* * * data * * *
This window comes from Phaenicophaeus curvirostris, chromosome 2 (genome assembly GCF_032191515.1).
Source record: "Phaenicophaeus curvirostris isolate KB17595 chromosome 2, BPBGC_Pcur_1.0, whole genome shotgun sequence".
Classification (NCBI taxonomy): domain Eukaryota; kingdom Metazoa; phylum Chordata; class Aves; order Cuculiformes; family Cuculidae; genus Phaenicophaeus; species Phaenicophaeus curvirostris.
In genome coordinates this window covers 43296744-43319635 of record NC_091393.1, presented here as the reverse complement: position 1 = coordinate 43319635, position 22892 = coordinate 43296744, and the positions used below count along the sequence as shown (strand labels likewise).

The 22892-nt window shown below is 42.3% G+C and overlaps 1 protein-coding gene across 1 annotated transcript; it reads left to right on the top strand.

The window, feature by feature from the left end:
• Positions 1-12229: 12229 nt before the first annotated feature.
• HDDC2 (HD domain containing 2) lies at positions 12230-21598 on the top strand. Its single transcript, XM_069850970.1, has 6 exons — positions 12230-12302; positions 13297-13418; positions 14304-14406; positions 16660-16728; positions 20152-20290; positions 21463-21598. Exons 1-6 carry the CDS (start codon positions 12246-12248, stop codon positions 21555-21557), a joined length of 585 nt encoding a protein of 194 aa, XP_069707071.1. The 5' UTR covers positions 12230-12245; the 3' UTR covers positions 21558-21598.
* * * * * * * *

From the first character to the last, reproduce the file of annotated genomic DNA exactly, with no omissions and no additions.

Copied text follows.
This window comes from Phaenicophaeus curvirostris, chromosome 2 (genome assembly GCF_032191515.1).
Source record: "Phaenicophaeus curvirostris isolate KB17595 chromosome 2, BPBGC_Pcur_1.0, whole genome shotgun sequence".
Classification (NCBI taxonomy): domain Eukaryota; kingdom Metazoa; phylum Chordata; class Aves; order Cuculiformes; family Cuculidae; genus Phaenicophaeus; species Phaenicophaeus curvirostris.
In genome coordinates this window covers 43296744-43319635 of record NC_091393.1, presented here as the reverse complement: position 1 = coordinate 43319635, position 22892 = coordinate 43296744, and the positions used below count along the sequence as shown (strand labels likewise).

The 22892-nt window shown below is 42.3% G+C and overlaps 1 protein-coding gene across 1 annotated transcript; it reads left to right on the top strand.

The window, feature by feature from the left end:
• Positions 1-12229: 12229 nt before the first annotated feature.
• HDDC2 (HD domain containing 2) lies at positions 12230-21598 on the top strand. Its single transcript, XM_069850970.1, has 6 exons — positions 12230-12302; positions 13297-13418; positions 14304-14406; positions 16660-16728; positions 20152-20290; positions 21463-21598. Exons 1-6 carry the CDS (start codon positions 12246-12248, stop codon positions 21555-21557), a joined length of 585 nt encoding a protein of 194 aa, XP_069707071.1. The 5' UTR covers positions 12230-12245; the 3' UTR covers positions 21558-21598.